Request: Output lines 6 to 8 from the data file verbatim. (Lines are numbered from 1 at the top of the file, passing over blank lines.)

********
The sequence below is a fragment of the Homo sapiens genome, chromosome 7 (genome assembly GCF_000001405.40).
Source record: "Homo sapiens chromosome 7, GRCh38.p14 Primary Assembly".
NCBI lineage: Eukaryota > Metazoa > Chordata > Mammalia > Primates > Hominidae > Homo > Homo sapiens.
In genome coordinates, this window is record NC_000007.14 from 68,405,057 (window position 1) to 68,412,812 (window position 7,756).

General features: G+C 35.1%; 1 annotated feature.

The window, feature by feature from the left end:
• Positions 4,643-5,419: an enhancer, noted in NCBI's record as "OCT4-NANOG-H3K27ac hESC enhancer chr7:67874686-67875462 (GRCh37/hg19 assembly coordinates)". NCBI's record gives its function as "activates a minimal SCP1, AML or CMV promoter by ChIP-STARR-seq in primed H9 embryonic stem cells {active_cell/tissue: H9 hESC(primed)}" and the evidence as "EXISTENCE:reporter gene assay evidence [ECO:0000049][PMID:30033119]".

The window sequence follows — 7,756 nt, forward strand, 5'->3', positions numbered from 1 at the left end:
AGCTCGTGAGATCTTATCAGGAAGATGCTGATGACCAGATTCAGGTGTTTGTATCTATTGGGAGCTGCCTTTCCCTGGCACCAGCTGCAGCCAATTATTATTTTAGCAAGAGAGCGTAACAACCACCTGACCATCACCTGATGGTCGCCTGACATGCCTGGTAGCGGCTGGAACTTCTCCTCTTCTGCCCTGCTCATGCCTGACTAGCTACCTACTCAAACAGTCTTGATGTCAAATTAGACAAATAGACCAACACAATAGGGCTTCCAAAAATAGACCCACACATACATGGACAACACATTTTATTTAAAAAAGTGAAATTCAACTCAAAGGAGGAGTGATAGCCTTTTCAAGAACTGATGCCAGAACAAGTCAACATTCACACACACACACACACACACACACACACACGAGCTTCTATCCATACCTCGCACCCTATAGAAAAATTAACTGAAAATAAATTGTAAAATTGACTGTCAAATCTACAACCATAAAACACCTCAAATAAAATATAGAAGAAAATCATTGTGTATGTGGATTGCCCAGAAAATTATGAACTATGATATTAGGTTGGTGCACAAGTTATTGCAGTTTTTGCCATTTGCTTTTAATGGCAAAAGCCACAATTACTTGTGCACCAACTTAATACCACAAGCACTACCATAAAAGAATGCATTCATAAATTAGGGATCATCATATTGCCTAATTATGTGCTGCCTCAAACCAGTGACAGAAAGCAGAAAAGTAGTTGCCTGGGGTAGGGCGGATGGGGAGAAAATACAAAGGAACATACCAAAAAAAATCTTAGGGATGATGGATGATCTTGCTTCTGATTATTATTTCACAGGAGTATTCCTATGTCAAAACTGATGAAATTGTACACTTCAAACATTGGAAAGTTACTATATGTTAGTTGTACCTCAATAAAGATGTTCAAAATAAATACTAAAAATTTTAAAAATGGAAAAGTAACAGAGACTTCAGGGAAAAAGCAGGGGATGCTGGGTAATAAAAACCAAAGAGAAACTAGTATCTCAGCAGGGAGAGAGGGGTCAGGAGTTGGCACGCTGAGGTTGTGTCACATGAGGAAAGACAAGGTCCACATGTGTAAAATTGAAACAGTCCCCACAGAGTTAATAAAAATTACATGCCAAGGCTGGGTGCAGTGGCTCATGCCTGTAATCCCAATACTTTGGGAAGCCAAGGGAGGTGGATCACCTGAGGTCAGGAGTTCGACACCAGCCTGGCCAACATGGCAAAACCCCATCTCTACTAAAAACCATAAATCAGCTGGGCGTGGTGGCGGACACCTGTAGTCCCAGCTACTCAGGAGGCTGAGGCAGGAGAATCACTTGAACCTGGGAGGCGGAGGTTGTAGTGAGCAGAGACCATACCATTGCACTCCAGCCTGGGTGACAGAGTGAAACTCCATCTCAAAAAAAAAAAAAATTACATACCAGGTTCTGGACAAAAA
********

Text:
The window, feature by feature from the left end:
• Positions 4,643-5,419: an enhancer, noted in NCBI's record as "OCT4-NANOG-H3K27ac hESC enhancer chr7:67874686-67875462 (GRCh37/hg19 assembly coordinates)". NCBI's record gives its function as "activates a minimal SCP1, AML or CMV promoter by ChIP-STARR-seq in primed H9 embryonic stem cells {active_cell/tissue: H9 hESC(primed)}" and the evidence as "EXISTENCE:reporter gene assay evidence [ECO:0000049][PMID:30033119]".

The window sequence follows — 7,756 nt, forward strand, 5'->3', positions numbered from 1 at the left end: